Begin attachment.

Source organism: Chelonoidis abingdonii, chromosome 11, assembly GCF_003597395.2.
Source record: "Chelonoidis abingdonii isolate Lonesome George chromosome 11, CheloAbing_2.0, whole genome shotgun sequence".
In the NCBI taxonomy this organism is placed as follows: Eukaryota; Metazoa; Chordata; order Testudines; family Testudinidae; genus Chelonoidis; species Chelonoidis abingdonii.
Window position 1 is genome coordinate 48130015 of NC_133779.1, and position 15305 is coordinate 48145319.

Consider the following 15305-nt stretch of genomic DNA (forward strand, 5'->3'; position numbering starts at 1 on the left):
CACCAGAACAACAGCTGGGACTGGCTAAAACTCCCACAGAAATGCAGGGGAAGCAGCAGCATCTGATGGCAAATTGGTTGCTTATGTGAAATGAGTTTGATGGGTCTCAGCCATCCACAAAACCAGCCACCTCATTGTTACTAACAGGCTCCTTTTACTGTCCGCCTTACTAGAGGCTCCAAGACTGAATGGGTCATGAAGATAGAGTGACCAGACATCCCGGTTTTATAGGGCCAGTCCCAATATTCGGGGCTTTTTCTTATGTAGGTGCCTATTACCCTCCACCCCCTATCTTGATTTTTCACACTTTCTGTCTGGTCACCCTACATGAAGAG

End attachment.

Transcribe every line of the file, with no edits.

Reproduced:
Source organism: Chelonoidis abingdonii, chromosome 11, assembly GCF_003597395.2.
Source record: "Chelonoidis abingdonii isolate Lonesome George chromosome 11, CheloAbing_2.0, whole genome shotgun sequence".
In the NCBI taxonomy this organism is placed as follows: Eukaryota; Metazoa; Chordata; order Testudines; family Testudinidae; genus Chelonoidis; species Chelonoidis abingdonii.
Window position 1 is genome coordinate 48130015 of NC_133779.1, and position 15305 is coordinate 48145319.

Consider the following 15305-nt stretch of genomic DNA (forward strand, 5'->3'; position numbering starts at 1 on the left):
CACCAGAACAACAGCTGGGACTGGCTAAAACTCCCACAGAAATGCAGGGGAAGCAGCAGCATCTGATGGCAAATTGGTTGCTTATGTGAAATGAGTTTGATGGGTCTCAGCCATCCACAAAACCAGCCACCTCATTGTTACTAACAGGCTCCTTTTACTGTCCGCCTTACTAGAGGCTCCAAGACTGAATGGGTCATGAAGATAGAGTGACCAGACATCCCGGTTTTATAGGGCCAGTCCCAATATTCGGGGCTTTTTCTTATGTAGGTGCCTATTACCCTCCACCCCCTATCTTGATTTTTCACACTTTCTGTCTGGTCACCCTACATGAAGAG